This indeed is the sentiment that sweeps over me when I experience a clear awareness and lively sense of my smallness, joined to a certain unshakable feeling of security in the various posts of responsibility that obedience had placed on my weak shoulders. The experience I have felt is that “I will always be with you,” the guaranty that the Lord gives but that always leaves an uneasy doubt on man’s part whether “the condition will be fulfilled” or whether he will remain faithful. These are the lights and shadows of human insecurity that cannot call in question the security that derives from God’s help.
2. Abraham, Paul, Xavier
Abraham’s Call to the Unknown
Reflecting above all on these more recent years, I have discovered three figures that symbolize my state of soul. In a way, they are patrons and models that help and instruct me.
The first is Abraham, the resolute and generous patriarch who responded promptly to God’s call to go forth from his own land, to take up his abode elsewhere, in a place that was unknown to him. Abraham set out on his way, leaving behind his own land, the house of his father … in search of “the land I will show you” as the Lord had said to him. This is a type of vocation that, especially in the circumstances of some years back, seemed to me to be filled with inspiration. A call from Yahweh, an unexpected “intrusion” by God, and uncharted assignment: “I will show you;” a response that might seem to be unreasonable and whose fulfilment will involve one’s whole life. Still, Abraham started out straightway on the road, sustained by a blind trust: “Though it seemed Abraham’s hope could not be fulfilled, he hoped and he believed.”
This was my inner state in the first years of my life in the Society …, at the moment when I set out for Japan …, especially on the day I was elected General. This last experience was an exodus, much more radical, amid extreme uncertainty and under an enormous burden of responsibility; an exodus out of a whole world of habits, practices, ideas, choices, from which I had to take leave in order to face up to a whole set of others that were very imprecise and lacking clarity and definition; an exodus out of a world filled with securities fashioned along the centuries-old traditions of the Church and of the Society, in order to set out on paths that would bring me into a world that was still “in the making,” unknown, but to which God called us through the voices of the Council, the Pope and the General Congregations. These were paths filled with unknown elements and challenges, but also filled with hopes and opportunities; paths that were and continue to be God’s paths.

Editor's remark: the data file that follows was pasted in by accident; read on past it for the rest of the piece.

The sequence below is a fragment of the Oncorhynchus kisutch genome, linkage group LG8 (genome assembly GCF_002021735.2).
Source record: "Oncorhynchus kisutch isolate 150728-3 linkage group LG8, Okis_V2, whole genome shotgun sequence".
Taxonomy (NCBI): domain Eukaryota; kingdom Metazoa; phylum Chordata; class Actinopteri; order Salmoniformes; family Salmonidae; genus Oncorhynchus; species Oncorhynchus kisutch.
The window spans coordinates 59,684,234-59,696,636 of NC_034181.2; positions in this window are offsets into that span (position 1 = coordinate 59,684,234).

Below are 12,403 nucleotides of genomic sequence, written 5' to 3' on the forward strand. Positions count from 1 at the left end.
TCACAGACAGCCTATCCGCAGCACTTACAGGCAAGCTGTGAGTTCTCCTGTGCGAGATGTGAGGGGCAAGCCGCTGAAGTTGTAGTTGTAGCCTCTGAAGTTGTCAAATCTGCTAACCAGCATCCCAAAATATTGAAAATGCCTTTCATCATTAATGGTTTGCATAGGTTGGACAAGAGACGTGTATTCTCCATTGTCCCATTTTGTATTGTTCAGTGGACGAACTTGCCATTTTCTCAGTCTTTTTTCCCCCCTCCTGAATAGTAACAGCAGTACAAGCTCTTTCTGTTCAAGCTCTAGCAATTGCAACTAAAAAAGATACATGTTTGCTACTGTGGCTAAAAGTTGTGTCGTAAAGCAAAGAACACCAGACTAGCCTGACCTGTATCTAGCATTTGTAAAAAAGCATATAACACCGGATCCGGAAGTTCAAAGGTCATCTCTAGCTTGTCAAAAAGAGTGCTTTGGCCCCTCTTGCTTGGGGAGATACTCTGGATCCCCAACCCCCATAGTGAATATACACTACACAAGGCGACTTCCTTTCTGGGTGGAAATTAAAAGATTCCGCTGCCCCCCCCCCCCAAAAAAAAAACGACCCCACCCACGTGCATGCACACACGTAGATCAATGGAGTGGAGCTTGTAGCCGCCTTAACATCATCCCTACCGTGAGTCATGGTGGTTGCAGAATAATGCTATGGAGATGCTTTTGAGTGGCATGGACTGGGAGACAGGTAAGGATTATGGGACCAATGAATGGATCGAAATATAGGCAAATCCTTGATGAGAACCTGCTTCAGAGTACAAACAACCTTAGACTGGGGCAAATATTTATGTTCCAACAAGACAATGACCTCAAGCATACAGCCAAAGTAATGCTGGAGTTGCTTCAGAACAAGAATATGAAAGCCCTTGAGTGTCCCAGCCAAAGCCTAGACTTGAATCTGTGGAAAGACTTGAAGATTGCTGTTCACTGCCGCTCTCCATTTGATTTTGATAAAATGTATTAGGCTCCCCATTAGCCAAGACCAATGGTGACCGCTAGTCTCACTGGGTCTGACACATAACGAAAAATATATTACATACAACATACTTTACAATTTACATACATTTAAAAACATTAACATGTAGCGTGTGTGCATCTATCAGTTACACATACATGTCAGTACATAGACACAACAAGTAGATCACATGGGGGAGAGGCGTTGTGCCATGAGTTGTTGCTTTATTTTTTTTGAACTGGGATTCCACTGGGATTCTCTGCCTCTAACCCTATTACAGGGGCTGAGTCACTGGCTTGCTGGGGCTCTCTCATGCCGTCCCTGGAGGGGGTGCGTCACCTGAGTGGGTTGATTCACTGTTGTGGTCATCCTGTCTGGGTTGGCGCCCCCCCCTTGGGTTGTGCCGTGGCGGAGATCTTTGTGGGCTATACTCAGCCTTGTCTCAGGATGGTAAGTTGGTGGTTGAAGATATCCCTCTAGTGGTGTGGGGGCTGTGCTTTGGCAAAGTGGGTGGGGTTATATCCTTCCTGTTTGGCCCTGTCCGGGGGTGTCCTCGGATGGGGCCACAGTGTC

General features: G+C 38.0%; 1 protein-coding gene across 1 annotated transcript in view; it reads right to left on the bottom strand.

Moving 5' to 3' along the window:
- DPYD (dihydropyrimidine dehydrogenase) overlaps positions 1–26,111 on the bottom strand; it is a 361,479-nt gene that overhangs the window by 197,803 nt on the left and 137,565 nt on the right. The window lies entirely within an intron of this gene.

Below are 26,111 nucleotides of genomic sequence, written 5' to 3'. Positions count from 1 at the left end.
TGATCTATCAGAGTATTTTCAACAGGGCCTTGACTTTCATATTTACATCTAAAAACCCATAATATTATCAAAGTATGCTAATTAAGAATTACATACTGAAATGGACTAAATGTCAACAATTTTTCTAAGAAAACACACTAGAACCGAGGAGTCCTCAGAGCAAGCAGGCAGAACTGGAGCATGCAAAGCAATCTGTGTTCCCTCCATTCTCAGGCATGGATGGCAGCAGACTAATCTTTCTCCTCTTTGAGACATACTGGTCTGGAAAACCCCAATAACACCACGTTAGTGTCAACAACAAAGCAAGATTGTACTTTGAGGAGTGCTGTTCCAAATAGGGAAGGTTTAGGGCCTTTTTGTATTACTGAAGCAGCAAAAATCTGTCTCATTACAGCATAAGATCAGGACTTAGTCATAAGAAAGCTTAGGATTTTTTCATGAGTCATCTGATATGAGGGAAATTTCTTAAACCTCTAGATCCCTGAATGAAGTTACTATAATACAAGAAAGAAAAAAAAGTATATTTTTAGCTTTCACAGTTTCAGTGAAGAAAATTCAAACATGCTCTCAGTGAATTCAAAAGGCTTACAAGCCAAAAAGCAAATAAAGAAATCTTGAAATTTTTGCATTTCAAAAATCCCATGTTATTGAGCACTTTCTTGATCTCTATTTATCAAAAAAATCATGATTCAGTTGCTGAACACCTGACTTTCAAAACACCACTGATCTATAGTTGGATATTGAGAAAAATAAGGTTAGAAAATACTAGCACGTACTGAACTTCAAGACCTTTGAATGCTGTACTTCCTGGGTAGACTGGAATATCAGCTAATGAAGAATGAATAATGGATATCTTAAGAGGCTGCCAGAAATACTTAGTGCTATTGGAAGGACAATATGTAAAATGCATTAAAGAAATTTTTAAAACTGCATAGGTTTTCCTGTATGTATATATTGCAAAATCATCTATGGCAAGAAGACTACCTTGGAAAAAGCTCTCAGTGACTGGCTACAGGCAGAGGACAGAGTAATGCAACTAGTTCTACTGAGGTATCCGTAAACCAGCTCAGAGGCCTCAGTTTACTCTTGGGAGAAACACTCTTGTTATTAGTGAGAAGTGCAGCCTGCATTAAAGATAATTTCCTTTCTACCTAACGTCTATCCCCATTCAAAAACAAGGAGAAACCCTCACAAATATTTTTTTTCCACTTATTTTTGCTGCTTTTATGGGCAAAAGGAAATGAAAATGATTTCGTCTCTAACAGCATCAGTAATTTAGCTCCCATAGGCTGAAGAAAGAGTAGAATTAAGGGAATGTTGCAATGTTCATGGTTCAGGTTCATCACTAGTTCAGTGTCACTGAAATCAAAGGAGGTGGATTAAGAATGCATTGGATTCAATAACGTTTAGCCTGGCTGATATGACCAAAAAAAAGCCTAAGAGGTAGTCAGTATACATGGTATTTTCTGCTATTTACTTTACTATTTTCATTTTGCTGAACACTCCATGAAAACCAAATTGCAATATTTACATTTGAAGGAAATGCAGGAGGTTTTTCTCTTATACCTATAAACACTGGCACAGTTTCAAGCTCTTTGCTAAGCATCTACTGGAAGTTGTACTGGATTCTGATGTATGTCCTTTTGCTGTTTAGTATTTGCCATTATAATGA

The figure of Abraham has always been for me an inexhaustible source of inspiration. “Where is the Society heading?” men have asked me. My reply has always been: “Where God is leading it.” In other words: “I don’t know; but there is one thing I do know, and it is that God is carrying us along somewhere, let us go forward confidently, let us go forward with the Church that is guided by the Holy Spirit; I know that God is leading us towards a new land, the promised land, His land. He knows where it is; our task is only to follow Him.”
This stance, that without faith is absolutely unreasonable and imprudent, with faith, with the trust of Abraham, becomes clear, secure, consoling. A man who reasons according to God’s logic recognizes it as the only truly reasonable, uniquely prudent position. This spirit of self-abandonment, of hurling oneself blindly into the arms of God, is a source of consolation and strength that can be experienced only through the mediation of faith.
Paul’s strength in Christ only
Naturally, on such pathways there cannot fail to be difficulties, misunderstandings, obstacles. Human strength is not enough because what God asks of us is “beyond our capacities.” But here I come up against my second model and patron, Saint Paul. His advice is inspired and has never led me astray: “I hardly deserve the name apostle; but by God’s grace that is what I am;” “There is nothing I cannot master with the help of the One who gives me strength;” “With God on our side who can be against us?” In our effort to follow the Lord, we beg continually, as did Saint Paul, for the moment when “you will be told what you have to do.” And we hear His reply: “If you remain in me and my words remain in you, you may ask what you will and you shall get it.” The outcome is certain: God’s omnipotence requires that it come about, “since no one can oppose his will.”